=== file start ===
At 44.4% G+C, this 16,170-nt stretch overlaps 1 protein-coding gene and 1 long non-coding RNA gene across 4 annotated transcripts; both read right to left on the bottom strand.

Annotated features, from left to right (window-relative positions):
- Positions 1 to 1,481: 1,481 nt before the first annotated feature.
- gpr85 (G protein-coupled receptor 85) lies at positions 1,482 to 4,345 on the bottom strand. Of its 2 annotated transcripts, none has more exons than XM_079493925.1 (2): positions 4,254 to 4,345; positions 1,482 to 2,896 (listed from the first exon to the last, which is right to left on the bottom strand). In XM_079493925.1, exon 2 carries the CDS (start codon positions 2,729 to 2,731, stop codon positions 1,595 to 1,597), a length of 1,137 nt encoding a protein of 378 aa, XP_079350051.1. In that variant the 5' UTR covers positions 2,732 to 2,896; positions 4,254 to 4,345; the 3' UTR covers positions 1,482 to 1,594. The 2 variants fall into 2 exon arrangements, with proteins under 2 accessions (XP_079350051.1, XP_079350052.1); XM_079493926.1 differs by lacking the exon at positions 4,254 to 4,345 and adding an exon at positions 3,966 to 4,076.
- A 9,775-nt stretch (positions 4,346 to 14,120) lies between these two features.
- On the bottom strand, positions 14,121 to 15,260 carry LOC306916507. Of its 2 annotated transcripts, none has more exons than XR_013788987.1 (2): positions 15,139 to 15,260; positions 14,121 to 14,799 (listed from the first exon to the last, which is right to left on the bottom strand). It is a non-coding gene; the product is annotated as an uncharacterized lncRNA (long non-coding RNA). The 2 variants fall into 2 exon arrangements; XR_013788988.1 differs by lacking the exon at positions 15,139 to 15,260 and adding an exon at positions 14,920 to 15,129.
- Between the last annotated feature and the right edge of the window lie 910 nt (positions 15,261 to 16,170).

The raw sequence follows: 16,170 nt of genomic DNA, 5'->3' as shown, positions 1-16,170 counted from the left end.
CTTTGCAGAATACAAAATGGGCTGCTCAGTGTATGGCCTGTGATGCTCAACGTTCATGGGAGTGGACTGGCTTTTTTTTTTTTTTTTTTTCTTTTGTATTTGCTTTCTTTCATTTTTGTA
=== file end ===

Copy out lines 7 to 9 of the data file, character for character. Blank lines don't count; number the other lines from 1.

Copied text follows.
- Between the last annotated feature and the right edge of the window lie 910 nt (positions 15,261 to 16,170).

The raw sequence follows: 16,170 nt of genomic DNA, 5'->3' as shown, positions 1-16,170 counted from the left end.
CTTTGCAGAATACAAAATGGGCTGCTCAGTGTATGGCCTGTGATGCTCAACGTTCATGGGAGTGGACTGGCTTTTTTTTTTTTTTTTTTTCTTTTGTATTTGCTTTCTTTCATTTTTGTA